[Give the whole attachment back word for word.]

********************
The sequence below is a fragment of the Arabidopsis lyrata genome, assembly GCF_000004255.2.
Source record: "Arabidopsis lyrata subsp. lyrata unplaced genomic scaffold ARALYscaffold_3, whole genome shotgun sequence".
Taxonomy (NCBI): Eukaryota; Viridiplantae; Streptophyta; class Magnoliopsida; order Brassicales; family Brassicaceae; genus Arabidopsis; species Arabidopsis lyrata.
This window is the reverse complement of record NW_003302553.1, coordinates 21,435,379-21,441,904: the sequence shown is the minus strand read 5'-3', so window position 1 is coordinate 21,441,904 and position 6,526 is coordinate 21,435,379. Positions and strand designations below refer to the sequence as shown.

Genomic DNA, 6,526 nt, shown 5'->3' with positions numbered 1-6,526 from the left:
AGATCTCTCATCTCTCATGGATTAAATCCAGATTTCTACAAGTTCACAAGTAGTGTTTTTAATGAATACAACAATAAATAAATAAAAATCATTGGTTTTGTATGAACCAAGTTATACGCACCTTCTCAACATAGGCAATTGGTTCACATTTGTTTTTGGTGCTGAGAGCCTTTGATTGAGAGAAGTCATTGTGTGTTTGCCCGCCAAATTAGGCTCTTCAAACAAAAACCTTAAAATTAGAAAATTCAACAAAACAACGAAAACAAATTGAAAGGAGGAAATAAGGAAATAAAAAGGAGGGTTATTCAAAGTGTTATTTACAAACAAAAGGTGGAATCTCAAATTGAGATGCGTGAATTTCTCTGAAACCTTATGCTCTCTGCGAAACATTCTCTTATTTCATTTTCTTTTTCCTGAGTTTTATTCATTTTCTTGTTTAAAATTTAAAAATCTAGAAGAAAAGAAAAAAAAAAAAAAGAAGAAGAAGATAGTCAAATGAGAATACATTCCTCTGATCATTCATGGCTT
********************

The sequence below is a fragment of the Arabidopsis lyrata genome, assembly GCF_000004255.2.
Source record: "Arabidopsis lyrata subsp. lyrata unplaced genomic scaffold ARALYscaffold_3, whole genome shotgun sequence".
Taxonomy (NCBI): Eukaryota; Viridiplantae; Streptophyta; class Magnoliopsida; order Brassicales; family Brassicaceae; genus Arabidopsis; species Arabidopsis lyrata.
This window is the reverse complement of record NW_003302553.1, coordinates 21,435,379-21,441,904: the sequence shown is the minus strand read 5'-3', so window position 1 is coordinate 21,441,904 and position 6,526 is coordinate 21,435,379. Positions and strand designations below refer to the sequence as shown.

Genomic DNA, 6,526 nt, shown 5'->3' with positions numbered 1-6,526 from the left:
AGATCTCTCATCTCTCATGGATTAAATCCAGATTTCTACAAGTTCACAAGTAGTGTTTTTAATGAATACAACAATAAATAAATAAAAATCATTGGTTTTGTATGAACCAAGTTATACGCACCTTCTCAACATAGGCAATTGGTTCACATTTGTTTTTGGTGCTGAGAGCCTTTGATTGAGAGAAGTCATTGTGTGTTTGCCCGCCAAATTAGGCTCTTCAAACAAAAACCTTAAAATTAGAAAATTCAACAAAACAACGAAAACAAATTGAAAGGAGGAAATAAGGAAATAAAAAGGAGGGTTATTCAAAGTGTTATTTACAAACAAAAGGTGGAATCTCAAATTGAGATGCGTGAATTTCTCTGAAACCTTATGCTCTCTGCGAAACATTCTCTTATTTCATTTTCTTTTTCCTGAGTTTTATTCATTTTCTTGTTTAAAATTTAAAAATCTAGAAGAAAAGAAAAAAAAAAAAAAGAAGAAGAAGATAGTCAAATGAGAATACATTCCTCTGATCATTCATGGCTT